Ministerial body proposes major reforms in sugar sector – Journal

• SSRC recommends sugar cane pricing based on sucrose content
• Green light given to importing sweeteners, export to control
• Heavy penalties suggested for delayed crushing of sugar cane, cartelization

ISLAMABAD: A ministerial panel called on Wednesday for a major reform of the sugar sector, suggesting a change in sugar cane prices on the basis of sucrose content without any role of government, the freedom to import sugar but controlled exports in the event of a surplus and the imposition of heavy penalties for delayed crushing and cartelization of sugar cane by the mills.

The Sugar Sector Reform Committee (SSRC), headed by Energy Minister Hammad Azhar, was formed by the federal cabinet in June 2020 following the massive price hike in November 2019 and subsequent investigations by Federal Investigation Agency (FIA).

The crisis had shaken Pakistan’s Tehreek-i-Insaf (PTI) government in Central and Punjab, leading to a rift between Prime Minister Imran Khan and his longtime friend Jehangir Khan Tareen.

The reform committee suggested a series of amendments to several federal and provincial laws and set new roles for Pakistan Commodities Exchange Control (PMEX) and Suparco to streamline the entire supply chain.

He suggested increasing the fine to 5 million rupees as well as a one-year jail term for late crushing plants and imposing a sentence of 75 million rupees for cartelization.

The SSRC acknowledged that the Sugar Advisory Board based at the Ministry of Industry and Production had found that the November 2019 price hike was not due to market forces and called on the provinces to invoke the law. on price and profit controls to combat unfair market practices. However, later the board ruled that “there was a real shortage of sugar”, putting pressure on prices, and therefore banned the export of sugar but advocated imports.

The committee recommended strong media campaigns against the use of sugar by people because of its health risks, as it noted that 30% of the total sugar produced was consumed by households while the remaining 70% was used. for commercial purposes.

He said the main reason for the price volatility and speculation was the result of an unrecorded supply chain in undisclosed locations.

Therefore, he suggested that the merchandise be deposited in licensed warehouses regulated by a collateral management company (CMC) after due diligence of customers through electronic warehouse receipts, while its trading and settlement records are kept by PMEX to provide a level playing field for market participants. for efficient price discovery.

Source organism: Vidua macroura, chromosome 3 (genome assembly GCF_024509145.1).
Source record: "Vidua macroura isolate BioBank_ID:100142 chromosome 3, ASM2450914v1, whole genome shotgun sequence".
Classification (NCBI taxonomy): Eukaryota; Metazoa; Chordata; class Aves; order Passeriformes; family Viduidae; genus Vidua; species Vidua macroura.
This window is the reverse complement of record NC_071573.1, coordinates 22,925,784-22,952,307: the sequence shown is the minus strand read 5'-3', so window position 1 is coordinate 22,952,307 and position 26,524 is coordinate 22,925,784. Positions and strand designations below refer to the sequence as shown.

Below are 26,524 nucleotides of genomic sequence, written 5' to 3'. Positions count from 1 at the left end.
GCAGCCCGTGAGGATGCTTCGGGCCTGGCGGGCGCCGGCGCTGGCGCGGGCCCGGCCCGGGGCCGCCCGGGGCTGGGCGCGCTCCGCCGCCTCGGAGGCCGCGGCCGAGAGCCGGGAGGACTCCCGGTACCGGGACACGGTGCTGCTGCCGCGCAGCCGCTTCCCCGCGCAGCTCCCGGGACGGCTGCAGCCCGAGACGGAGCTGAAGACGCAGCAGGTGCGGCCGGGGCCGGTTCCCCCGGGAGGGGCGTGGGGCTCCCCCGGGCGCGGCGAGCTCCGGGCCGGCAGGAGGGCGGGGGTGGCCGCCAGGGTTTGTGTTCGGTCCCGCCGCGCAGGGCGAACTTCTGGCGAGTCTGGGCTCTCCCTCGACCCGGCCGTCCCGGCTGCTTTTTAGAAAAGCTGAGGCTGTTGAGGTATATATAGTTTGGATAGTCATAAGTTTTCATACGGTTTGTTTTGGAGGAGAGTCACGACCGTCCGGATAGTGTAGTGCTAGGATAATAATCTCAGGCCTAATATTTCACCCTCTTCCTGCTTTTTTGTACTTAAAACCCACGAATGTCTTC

The committee recommended the abolition of legislation by provincial governments on crop zoning and leaving the choice of what to grow to farmers and market forces.

On the issue of delayed crushing, the committee observed that the 1950 Sugar Factory Control Act provided for crushing between the period of October 1 to November 30 of each year, which was a considerably long period and should be shortened. .

The committee stressed the need to provide the provinces with legal instruments to intervene in the event of delayed grinding, and observed that the legislation implemented by Sindh was ideal as no date was set and the date of grinding was approved by cabinet annually under the Sugar Agreement. Factory Control Act 1950.

He also proposed amendments to the 1950 Sugar Factory Control Act to remove the target price, but asked to give farmers two to three years to make adjustments.

The price of sugarcane should be based on the sucrose content and the provincial government should provide the latest equipment and laboratories to the cane commissioners to test the sucrose content and implement a new pricing mechanism, a-t -He suggests.

The committee also called for adequate pricing of water on a volumetric basis to avoid market failures and eliminate externalities, leading to the incorporation of the real cost of sugar cane production. Under the new legislation, provinces would be required to provide water to growing areas.

He said that farmers and the private sector should have free choice of the area of ​​cultivation and installation of sugar factories through the abolition of the 1966 Law on the Establishment and Expansion of Sugar Factories.

The government would invest in efforts to improve seed technology and study the cultivation of beet sugar, and the relevant authorities would launch seed improvement programs to improve the sucrose content of sugarcane and increase crop yields. hectare while consuming less water.

To improve forecasting and the provision of accurate data on sugarcane cultivation, Suparco and the provincial crop reporting departments should collaborate and use modern techniques to accurately report data on sugarcane production to the country. federal government.

He also suggested a cost-benefit analysis of growing different crops to examine the relative importance of crops for the Pakistani cultivated viewing area to enable the government to design the necessary interventions.

The State Bank of Pakistan would be required to advise commercial banks to inspect their pledged sugar stocks and verify their presence with the assistance of the Federal Board of Revenue and the Cane Commissioners. sugar.

Pakistan’s Securities and Exchange Commission would be required to amend relevant laws for auditing sugar mill cost accounts.

Posted in Dawn, December 16, 2021

Rachel J. Bradford